Decline in initial investments shakes the startup ecosystem in Latin America
Investment in startups in Latin America has experienced notable fluctuations throughout 2023. According to recent data from Crunchbase, although the third quarter saw a slight rebound in funding, there was a marked contrast in how funds were distributed among the different stages of startups.
The data shows that the third quarter of 2023 witnessed an 8% increase in funding compared to the second quarter, totaling approximately USD $699 million. However, compared to the same period of the previous year, 2022, there was a significant decrease of 46%. This gives us insight into the shifting investment climate.
For a broader perspective, it’s essential to look back at 2021, which stood as a benchmark for investment in Latin America, with a record USD $13 billion invested in startups. In contrast, the first three quarters of 2023 saw only a USD $2 billion investment in the region.
Where is the money going?
The third quarter of 2023 was especially prominent for late-stage investments. A total of USD $365 million was invested in these stages, showing a notable recovery from the previous quarter, which saw only USD $47 million. This trend was driven by significant funding rounds, such as the São Paulo-based real estate platform Loft, which secured USD $100 million. Other examples include the Brazilian startup Mottu, which received 50 million dollars, and Gringo, securing USD $30 million.
On the flip side, early-stage and seed-stage investments showed a sharp decline. In the third quarter, they witnessed an initial investment of USD $196 million, marking a 50% drop compared to the second quarter and a 46% decrease from the same period of the previous year, as per data provided by Crunchbase.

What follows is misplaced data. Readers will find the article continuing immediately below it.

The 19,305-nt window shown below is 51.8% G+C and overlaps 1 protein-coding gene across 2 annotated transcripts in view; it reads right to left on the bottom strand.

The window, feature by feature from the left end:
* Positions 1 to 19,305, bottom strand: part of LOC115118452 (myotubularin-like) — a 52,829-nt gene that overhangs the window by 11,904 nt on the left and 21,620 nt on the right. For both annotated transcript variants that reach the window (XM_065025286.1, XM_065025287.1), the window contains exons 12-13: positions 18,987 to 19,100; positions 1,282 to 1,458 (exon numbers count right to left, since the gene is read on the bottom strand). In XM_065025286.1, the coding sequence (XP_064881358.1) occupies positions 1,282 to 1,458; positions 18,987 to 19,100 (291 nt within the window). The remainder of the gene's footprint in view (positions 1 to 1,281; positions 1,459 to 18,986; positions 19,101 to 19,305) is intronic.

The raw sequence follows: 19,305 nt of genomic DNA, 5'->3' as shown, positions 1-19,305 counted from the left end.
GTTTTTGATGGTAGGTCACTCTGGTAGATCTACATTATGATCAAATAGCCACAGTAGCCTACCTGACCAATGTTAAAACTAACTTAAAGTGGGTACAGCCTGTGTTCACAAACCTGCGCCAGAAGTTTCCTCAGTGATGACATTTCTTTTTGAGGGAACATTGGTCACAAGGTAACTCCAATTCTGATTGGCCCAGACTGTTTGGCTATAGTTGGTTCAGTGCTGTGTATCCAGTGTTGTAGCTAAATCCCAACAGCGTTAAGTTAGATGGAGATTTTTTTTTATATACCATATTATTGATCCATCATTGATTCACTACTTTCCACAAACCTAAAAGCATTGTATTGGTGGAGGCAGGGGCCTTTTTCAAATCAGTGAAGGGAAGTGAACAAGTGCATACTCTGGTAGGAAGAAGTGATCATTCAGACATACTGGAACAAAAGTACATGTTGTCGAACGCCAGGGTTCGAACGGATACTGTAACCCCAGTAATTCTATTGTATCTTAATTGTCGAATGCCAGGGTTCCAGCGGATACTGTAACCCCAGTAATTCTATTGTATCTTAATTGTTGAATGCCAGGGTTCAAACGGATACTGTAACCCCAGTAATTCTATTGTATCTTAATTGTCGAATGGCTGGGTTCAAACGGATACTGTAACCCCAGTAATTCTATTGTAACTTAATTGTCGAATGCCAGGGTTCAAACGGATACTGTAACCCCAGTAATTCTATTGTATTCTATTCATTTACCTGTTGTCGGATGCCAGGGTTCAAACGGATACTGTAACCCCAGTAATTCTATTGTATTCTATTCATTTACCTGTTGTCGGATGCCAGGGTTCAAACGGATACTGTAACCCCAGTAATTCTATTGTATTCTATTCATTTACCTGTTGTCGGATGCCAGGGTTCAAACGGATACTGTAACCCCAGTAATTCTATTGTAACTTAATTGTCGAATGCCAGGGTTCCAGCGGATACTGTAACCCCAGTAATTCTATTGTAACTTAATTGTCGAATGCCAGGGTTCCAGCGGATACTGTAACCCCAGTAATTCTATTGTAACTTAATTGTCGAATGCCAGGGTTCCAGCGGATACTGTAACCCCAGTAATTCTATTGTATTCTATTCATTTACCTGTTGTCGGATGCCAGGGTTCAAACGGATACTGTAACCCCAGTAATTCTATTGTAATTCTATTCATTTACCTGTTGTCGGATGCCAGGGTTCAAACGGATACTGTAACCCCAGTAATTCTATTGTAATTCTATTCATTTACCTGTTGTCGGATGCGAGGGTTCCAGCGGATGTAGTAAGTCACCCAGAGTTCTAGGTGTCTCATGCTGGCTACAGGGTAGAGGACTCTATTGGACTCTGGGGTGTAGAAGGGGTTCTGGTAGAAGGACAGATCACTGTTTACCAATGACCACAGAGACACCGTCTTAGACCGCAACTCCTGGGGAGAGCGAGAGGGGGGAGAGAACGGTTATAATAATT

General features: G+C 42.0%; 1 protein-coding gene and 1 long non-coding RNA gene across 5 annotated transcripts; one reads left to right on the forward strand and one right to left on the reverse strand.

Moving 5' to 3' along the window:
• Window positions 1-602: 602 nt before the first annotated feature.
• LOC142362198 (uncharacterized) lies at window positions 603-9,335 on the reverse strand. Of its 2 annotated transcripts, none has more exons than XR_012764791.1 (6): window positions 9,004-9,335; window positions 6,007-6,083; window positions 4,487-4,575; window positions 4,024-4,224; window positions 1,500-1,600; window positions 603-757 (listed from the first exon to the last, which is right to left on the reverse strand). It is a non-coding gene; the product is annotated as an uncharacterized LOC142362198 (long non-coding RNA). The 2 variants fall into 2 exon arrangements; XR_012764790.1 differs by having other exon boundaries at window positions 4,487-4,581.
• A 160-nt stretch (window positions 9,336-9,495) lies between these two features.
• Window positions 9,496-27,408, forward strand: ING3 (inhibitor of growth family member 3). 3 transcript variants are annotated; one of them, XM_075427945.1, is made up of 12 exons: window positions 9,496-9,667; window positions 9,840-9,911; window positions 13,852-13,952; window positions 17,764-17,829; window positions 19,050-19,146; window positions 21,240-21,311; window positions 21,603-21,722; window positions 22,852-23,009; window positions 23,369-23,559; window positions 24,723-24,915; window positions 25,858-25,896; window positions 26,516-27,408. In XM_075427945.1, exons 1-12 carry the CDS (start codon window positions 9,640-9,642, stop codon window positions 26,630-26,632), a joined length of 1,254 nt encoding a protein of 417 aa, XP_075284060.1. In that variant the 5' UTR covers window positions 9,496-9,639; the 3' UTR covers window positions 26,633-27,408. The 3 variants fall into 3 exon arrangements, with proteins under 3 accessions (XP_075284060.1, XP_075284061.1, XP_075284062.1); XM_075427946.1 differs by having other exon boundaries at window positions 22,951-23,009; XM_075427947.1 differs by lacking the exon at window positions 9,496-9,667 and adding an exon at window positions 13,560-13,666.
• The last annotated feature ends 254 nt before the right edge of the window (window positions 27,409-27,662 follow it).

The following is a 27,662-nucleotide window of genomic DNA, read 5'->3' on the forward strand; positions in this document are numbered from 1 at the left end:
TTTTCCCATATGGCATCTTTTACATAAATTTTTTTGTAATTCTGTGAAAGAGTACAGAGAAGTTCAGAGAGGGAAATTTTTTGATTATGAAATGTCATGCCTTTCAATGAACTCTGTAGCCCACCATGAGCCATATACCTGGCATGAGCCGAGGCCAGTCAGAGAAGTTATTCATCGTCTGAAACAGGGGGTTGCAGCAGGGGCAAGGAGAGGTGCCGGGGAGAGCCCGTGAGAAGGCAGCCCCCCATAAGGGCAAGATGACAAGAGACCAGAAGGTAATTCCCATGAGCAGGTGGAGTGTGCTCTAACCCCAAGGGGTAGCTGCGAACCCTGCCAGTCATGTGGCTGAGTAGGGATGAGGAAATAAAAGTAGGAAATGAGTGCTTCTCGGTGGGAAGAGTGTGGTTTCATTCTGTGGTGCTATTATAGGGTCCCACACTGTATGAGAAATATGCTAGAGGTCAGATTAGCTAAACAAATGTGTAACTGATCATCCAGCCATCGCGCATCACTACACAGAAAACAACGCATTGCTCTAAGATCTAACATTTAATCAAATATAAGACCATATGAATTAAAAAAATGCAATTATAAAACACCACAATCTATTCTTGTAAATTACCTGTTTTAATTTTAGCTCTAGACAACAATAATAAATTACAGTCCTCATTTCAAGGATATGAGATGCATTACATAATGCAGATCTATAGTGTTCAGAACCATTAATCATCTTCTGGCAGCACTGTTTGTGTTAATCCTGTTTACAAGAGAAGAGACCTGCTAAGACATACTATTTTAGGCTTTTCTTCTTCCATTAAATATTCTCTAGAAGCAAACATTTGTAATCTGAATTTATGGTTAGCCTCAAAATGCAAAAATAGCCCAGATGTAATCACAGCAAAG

Beyond the numbers, it’s essential to consider the underlying trends shaping the startup ecosystem in Latin America. The past months have seen significant shifts. On one hand, many well-known companies, such as Loft, Neon, and Rappi, have had to adjust, including layoffs, to adapt to a tighter financial environment. Furthermore, IPOs have dwindled, and high-value mergers and acquisitions have stalled.
However, the resurgence of late-stage investments in the last quarter is promising. It indicates that while investors are cautious, they are still willing to back companies showing potential, even if current valuations might be lower than in previous years.
Founders and investors must remain vigilant about how these trends evolve and adapt accordingly. The following stages will determine if Latin America can reach (or surpass) the funding levels seen in 2021.